|Late-breaking news: Cell C branded its service as 4Gs but has been stopped from doing do by the Advertising Standards Authority, on the grounds that it is not a 4G network. Cell C somewhat weakly claimed that 4Gs stands for “For Good Service”.|
I just got back from the Durban and Pietermaritzburg launch of Cell C’s fast mobile HSPA+ data network
Cell C threw a big stone into the local Internet pond recently, when it announced its new data network, and a pricing structure which turns out to be more aggressive than a pit bull terrier.
It is being rolled out in phases with launches in port Elizabeth, Bloemfontein, East London and Cape Town preceding the Durban event.
Speaking in Durban, Cell C CEO Lars Reichelt said that 98% of the population in Durban and 93% of that in Pietermaritzburg would be covered by the network after launch and that this figure would rise to 99% of the total population by January 2011.
He explained that Cell C is the only operator in the country to use both the 900 MHz and 2100 MHz frequency bands for its mobile data offering. The use of the 900 MHz band allows the company to cover greater areas with their base stations and allows the signal to penetrate deeper into buildings than would be the case with a 2100 MHz-only solution.
The media assembled for the launch at Moses Mabhida Stadium were shown a series of demonstrations in which video was downloaded over the Internet, real-time games were played and documents edited.
My first impression, and that of all the journalists present, was that the speed offered by the network was pretty amazing. The technology offers a theoretical possible speed of 21.6 Mbps per second but this is unlikely to be obtained very often.
Reichelt said that speed tests had revealed that network download speeds averaged between 6 – 7 Mbps and that uploads averaged 1.5 – 2.5 Mbps. Those speeds are pretty amazing by South African standards but what is even more amazing, is the price.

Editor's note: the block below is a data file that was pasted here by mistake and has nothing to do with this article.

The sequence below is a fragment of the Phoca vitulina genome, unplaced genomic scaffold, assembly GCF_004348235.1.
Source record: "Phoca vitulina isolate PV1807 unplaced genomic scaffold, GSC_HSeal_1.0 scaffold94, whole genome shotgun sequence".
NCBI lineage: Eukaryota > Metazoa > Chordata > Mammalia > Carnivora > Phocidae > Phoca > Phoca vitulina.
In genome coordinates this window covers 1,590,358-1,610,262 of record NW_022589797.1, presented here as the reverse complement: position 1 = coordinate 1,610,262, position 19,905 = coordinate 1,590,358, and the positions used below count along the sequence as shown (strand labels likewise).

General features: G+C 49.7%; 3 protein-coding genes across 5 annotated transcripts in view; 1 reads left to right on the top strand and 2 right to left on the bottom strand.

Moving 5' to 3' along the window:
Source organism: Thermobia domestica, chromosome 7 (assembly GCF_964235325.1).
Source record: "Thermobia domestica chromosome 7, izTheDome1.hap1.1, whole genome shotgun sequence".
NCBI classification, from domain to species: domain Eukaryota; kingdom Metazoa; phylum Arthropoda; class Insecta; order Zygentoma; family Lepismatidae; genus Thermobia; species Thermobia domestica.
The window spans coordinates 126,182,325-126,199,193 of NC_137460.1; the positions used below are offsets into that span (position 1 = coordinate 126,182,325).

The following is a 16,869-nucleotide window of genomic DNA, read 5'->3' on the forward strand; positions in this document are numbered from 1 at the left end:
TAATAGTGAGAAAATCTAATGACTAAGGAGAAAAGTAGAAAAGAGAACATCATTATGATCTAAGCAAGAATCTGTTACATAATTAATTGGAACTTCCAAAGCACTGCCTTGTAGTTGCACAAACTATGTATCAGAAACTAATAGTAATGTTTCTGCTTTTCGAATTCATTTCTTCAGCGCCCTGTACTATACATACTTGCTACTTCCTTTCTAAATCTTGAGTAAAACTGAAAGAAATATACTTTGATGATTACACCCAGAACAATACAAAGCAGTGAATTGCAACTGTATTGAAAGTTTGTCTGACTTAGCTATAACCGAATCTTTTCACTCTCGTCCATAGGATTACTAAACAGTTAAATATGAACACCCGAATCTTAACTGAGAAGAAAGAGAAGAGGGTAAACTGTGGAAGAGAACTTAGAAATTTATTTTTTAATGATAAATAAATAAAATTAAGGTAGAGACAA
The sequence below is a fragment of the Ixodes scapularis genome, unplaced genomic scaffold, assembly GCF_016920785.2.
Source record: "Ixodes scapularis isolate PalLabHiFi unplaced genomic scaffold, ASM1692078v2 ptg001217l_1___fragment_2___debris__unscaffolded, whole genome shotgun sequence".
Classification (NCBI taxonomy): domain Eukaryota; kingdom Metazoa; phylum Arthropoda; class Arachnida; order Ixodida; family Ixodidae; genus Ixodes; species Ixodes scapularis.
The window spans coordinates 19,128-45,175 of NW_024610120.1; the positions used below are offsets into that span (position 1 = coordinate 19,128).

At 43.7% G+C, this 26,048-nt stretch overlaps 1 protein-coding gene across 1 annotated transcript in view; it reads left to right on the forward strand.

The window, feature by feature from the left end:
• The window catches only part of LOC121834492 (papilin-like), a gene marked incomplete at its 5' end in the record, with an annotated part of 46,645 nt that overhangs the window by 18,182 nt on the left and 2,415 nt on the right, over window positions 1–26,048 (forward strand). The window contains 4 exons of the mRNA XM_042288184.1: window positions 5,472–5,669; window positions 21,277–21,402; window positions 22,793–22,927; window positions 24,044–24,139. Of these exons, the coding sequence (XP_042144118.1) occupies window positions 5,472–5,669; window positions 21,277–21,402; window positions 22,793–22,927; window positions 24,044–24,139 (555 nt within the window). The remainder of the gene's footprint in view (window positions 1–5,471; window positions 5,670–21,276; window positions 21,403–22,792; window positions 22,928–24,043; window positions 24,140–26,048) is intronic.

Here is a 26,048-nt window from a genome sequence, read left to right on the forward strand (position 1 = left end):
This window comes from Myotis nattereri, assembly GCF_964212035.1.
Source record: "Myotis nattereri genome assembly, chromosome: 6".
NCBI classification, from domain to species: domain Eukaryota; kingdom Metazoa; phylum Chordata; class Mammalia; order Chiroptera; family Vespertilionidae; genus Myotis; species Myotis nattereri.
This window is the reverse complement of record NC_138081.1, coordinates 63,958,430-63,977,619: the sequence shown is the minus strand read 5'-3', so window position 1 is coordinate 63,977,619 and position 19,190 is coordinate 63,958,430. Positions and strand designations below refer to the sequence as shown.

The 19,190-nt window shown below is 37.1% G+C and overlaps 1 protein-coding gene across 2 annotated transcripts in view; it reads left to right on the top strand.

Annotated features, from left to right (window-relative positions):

There are two packages available including a USB modem (up to 7.2 Mbps) and 2 GB of data every month for a year, for R1499, and a USB modem (up to 21.6 Mbps) and 5 GB of data per month for a year, for R2999. For the 5 GB package for example, you’d end up paying R49.98 per gigabyte, which is unheard of for mobile data in this country.
To understand just how astonishing these prices are, you just have to look at the prices of equivalent packages being offered by other ISPs. The Cell C launch special is about a quarter of the price of similar offerings by the other mobile operators, for example.
Their out-of-bundle data charges are a trifle high-watering at 39 cents per Mb, but 5 GB should be enough for most people and, if not, and there’d always be the option of buying a second modem and data package for use later in the month.
Members of the media at the launch were issued with modems and trial accounts to put the service through its paces. I rushed home to give it a go (and write this report) and was disappointed to find that, although I managed to install everything without any problem at all, I was unable to connect to the network at anything above crawl-speed.
I don’t know whether that is attributable to an equipment glitch or the fact that I live in the wilds of Waterfall, but I didn’t have the time to find out before we went to press.
I will report back but, in the meantime, people buying one of the packages can be reassured that if they get it home and find that it doesn’t work, they can return it to the shop where bought for a full refund. And you have Reichelt’s word on that.
I was disappointed but at least I did get to fulfil a long held ambition of mine and get to ride on a Segway scooter, which Cell C had provided. I zooted merrily around the parking lot at Moses Mabhida and a close shave with a parked Porsche only added to the general excitement.